#8 Deconstructing a story I like–I’ve been doing that a bit with some JA Jance novels I’ve been enjoying. Among other things, I found that deconstruction gave the lie to one of the often touted rules of writing: Don’t introduce too many characters at once/have too many characters in your story. When you do it well, it’s no problem.

    #7 Finish story & let go: THIS I need to learn at long last. My productivity will make leaps once I take this one to heart. Which goes hand in hand with #16–fussing.

    #18: First thing that came to mind was that I always hated the movie Top Gun and never watched Tom Cruise after because I was extremely irritated that they killed Goose off and not his character. Someday I may just have to make it right. LOL!

  4. ThatThatthThat’s a super list. I’ve had a particularly hard time with:
    7.) Finish your story by letting go of it. Nothing is perfect. Move on. You can do better the next time.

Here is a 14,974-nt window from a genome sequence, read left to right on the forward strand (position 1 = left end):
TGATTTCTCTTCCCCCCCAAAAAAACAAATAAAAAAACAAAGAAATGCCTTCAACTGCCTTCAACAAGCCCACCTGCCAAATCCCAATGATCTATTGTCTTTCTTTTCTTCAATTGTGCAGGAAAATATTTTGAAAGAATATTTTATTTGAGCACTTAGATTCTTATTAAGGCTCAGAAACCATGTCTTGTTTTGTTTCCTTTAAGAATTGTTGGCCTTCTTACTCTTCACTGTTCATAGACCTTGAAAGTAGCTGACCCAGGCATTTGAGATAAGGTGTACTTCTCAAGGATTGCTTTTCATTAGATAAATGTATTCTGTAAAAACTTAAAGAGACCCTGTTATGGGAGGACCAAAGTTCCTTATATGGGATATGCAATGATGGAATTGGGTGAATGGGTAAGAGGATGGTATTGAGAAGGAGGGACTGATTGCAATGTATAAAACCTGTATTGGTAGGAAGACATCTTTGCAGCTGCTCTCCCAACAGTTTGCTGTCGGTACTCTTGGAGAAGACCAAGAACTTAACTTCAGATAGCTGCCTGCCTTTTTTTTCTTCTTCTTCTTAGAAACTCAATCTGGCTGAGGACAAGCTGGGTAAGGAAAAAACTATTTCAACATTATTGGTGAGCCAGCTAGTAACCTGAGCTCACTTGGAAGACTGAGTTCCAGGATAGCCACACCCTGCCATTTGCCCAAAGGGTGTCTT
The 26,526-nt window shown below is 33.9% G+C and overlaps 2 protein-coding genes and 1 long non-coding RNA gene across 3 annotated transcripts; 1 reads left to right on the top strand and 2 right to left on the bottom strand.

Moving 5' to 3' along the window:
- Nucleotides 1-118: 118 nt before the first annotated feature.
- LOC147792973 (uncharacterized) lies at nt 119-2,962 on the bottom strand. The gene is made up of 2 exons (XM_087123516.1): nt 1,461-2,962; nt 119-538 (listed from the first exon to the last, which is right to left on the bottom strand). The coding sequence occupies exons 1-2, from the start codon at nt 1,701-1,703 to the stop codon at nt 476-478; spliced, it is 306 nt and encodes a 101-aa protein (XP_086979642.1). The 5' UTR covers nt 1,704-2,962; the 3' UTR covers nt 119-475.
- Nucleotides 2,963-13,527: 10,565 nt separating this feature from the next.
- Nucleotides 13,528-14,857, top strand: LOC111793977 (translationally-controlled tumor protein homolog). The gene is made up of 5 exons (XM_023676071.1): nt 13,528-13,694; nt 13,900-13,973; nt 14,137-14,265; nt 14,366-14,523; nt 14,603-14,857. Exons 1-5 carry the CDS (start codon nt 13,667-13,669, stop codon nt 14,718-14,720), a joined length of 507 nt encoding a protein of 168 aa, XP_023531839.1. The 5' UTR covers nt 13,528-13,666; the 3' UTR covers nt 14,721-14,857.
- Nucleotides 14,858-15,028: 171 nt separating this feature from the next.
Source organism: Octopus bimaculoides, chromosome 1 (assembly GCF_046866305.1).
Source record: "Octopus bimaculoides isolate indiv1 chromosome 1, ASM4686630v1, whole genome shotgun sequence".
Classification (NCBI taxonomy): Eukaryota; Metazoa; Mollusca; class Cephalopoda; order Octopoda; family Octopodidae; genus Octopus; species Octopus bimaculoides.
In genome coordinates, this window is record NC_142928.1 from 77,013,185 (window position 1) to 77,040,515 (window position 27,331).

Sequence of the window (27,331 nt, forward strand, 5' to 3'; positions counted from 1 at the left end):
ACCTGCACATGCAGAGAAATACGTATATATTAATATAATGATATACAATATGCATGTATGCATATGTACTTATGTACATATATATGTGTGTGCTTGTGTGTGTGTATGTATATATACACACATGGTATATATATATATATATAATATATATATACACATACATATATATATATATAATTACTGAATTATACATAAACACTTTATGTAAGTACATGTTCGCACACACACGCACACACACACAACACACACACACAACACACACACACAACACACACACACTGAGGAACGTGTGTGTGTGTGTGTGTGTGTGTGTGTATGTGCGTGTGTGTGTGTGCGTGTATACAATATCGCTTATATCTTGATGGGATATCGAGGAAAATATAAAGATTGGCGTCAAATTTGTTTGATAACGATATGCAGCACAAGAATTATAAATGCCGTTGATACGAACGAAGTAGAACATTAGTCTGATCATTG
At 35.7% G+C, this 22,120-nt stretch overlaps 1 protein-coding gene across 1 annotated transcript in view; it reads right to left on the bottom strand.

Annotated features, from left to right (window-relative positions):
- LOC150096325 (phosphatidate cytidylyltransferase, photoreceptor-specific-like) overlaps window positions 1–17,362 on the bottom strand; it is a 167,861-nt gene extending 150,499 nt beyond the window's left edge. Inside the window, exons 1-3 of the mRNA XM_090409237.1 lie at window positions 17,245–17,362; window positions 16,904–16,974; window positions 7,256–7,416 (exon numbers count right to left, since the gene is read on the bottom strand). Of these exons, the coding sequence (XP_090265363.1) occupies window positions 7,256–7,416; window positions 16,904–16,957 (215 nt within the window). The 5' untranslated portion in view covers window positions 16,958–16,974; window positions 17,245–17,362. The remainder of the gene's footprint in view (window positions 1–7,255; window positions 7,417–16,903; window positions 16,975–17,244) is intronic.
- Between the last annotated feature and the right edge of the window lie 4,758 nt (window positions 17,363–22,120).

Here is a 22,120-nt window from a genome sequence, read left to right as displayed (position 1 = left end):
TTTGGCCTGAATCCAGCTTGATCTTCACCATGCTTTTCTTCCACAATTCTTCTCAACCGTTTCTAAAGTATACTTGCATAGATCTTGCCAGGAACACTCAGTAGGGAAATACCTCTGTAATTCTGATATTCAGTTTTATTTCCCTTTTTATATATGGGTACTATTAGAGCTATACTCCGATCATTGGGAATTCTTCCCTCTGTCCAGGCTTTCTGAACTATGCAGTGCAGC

It’s something I’m working hard on to overcome. I recently kind had this re-emphasized in a painting project in which I’d been working for weeks on a painting but just couldn’t get the results I was looking for. Then one night after the Mets lost another incredibly heartbreaking game, I suddenly felt I had nothing to lose and this set me free to be myself. I painted over that painting and produced a painting that I am very happy with. I did things in that new painting that I would never have done if allowed to think too much about it—but it ended up being just what I wanted most. You do have to keep moving and not get stuck in over-thinking…. there comes a time when you need to think for edits and what not but in getting that first draft or getting some of that ‘energy’ down on paper or canvas, it helps to keep moving and to feel free.

    • Great insight, John. That quote about “books are never finished. They’re abandoned” is true. I choose to believe that my best/fab book is my next one. Because we learn from every project, this must be true. Thanks for your comments.